Podi Eka has to figure out Mel and the world of Mel, discover the Mel within himself, the Podi Eka within Mel and come to terms with these character-entities and their play which, in the end, is his play with himself.  Brilliant portrayals by Mahendra Perera and Athula Liyanage elevate the narrative to one of exceptional quality.  Mahendra brings out every nuance of a complicated and complicating character while Athula treats us to the tumultuous and at times surprisingly serene ‘within’ of Podi Eka.  The interplay of these two is excellently handled by the Director, with fidelity what requirements of balance and taste demanded by the narrative and his message-objective. 

The engagement is of a kind that it made me wonder if Mel and Podi Eka were really two characters or if they were two elements of a single character called MYSELF.  There is a final denouement of course.  The characters play out the ‘fate’ of script and in according to the narrative frame implied by the title of the film the skilled survive and the powerful perish on account of a single and even simple flaw; in this case, being slow at second-guessing the other and of course oneself.  We are left wondering where we are located, in what or before which whirlwind, and asked to consider the true dimensions of our individual characters as well as traits; the size of the Podi-Eka within us and how much of Mel we have. 

There is a claim at the beginning, not a lofty philosophical frame, but in fact rather somber and disappointing.  It struck me.  ‘Good and bad exist only when we are alone with our thoughts; out there when among others, in society, in the world, good and bad don’t count.’  It is a call not for the disavowal of ethics but in fact an invitation to engage in a more ethical kind of self-conduct.  The onus, Liyanage suggests and the film promotes, is on the individual. We don’t make the whirlwind, but we do inscribe on it our personal signature. There is nothing to say we cannot reshape it closer to the heart’s desire or dissolve it altogether.  It is up to you. Up to me.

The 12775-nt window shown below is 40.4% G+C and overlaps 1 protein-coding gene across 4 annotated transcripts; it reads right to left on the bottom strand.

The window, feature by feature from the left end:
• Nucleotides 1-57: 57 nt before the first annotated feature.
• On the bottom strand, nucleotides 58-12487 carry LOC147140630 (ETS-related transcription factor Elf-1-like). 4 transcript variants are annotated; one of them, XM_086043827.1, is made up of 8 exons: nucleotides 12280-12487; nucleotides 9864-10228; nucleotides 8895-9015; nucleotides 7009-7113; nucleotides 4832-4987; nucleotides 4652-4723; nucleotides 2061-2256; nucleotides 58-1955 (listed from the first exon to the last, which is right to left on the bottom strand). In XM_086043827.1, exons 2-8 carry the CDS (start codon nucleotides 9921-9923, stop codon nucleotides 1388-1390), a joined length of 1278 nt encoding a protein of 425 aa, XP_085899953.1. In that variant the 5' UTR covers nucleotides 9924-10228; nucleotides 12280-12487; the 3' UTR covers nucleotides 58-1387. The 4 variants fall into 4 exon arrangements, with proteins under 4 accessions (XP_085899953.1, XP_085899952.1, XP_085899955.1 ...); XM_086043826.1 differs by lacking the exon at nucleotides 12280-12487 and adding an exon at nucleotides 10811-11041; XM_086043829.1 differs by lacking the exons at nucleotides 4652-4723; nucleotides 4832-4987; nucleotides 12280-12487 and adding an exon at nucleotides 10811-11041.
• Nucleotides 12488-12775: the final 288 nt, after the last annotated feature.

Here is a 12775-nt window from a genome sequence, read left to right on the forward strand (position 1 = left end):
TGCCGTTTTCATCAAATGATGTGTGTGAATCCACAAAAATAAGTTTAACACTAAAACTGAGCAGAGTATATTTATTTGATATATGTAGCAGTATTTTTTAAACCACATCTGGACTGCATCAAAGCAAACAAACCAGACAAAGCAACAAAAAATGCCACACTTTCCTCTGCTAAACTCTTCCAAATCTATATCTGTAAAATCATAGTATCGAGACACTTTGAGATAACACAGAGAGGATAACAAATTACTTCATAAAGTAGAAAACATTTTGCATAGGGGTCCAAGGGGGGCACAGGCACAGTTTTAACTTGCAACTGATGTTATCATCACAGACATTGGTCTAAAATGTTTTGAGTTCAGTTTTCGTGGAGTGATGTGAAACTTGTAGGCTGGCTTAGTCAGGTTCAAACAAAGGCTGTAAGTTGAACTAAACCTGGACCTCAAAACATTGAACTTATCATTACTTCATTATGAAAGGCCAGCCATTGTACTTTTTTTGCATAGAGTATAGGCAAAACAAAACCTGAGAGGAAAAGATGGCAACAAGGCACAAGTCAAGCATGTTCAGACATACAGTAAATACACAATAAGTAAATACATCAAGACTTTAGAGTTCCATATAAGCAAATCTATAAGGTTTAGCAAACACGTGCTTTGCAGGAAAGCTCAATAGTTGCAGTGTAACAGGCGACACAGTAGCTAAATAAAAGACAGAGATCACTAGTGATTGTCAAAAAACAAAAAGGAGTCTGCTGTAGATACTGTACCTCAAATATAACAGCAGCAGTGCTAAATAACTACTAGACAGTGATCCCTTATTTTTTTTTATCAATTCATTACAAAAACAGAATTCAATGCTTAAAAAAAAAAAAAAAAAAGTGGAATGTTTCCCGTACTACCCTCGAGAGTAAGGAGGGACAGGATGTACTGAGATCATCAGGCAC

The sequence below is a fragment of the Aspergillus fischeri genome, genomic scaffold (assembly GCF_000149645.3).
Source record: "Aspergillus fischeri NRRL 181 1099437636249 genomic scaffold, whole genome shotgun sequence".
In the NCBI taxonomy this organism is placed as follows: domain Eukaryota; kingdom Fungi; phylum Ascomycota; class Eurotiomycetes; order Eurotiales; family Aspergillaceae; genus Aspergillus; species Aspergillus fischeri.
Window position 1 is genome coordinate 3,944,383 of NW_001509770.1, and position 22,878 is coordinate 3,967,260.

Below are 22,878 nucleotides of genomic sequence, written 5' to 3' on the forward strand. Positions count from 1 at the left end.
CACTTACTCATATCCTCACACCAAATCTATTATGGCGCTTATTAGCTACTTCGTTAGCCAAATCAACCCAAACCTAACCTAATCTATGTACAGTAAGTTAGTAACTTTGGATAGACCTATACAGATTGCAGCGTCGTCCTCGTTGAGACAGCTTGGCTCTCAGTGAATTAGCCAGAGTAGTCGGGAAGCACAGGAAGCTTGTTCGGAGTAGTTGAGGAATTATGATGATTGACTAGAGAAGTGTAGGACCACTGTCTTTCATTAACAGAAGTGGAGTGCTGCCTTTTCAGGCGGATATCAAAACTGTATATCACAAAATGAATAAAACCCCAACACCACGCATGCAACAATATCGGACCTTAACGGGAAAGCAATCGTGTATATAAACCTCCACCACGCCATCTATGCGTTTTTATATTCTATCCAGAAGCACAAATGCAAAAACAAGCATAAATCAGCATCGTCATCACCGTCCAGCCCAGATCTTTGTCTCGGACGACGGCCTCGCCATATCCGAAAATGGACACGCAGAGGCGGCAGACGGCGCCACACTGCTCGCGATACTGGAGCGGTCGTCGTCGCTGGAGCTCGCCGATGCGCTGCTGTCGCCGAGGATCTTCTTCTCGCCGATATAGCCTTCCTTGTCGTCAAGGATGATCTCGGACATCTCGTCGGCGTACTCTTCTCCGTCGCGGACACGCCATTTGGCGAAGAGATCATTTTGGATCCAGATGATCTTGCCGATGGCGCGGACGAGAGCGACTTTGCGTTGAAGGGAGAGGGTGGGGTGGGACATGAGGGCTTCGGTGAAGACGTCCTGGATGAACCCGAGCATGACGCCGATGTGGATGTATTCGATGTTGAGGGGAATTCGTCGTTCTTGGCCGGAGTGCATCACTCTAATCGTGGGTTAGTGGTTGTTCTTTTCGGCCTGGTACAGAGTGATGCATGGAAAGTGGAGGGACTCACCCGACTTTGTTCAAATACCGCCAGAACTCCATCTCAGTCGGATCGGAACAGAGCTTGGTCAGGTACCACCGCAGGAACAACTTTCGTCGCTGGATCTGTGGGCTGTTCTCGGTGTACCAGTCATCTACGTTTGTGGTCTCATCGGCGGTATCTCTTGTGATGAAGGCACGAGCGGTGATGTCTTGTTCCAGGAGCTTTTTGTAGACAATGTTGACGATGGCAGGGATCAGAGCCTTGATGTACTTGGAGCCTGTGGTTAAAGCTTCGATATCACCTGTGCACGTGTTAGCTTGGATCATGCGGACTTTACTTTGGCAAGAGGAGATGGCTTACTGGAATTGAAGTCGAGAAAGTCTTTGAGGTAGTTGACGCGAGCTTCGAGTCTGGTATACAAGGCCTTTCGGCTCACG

With this film, Athula Liyanage makes a statement.  He’s entered the whirlwind.  The Bambara Walalla of a creative existence is not by nature a one-off affair.  It is life-long.  He has showed that he can enter the dance.  I am not sure what skills he has to learn or to protect (as the case may be) to survive the long night of the dance.  Let him be assured that it will be long. Dark.  Violent.  Let’s hope he has the stamina, footwork, humility and the kind of integrity that references a personal universe of ethics, the kind that is ‘irrelevant’ to society and societal engagement.  He’s just said that he is not a ‘Podi Eka’, but perhaps he needs to be one if he wishes to mature and inhabit the full potential of his talent.   

Malinda Seneviratne is the Editor-in-Chief of 'The Nation' and can be reached at msenevira@gmail.com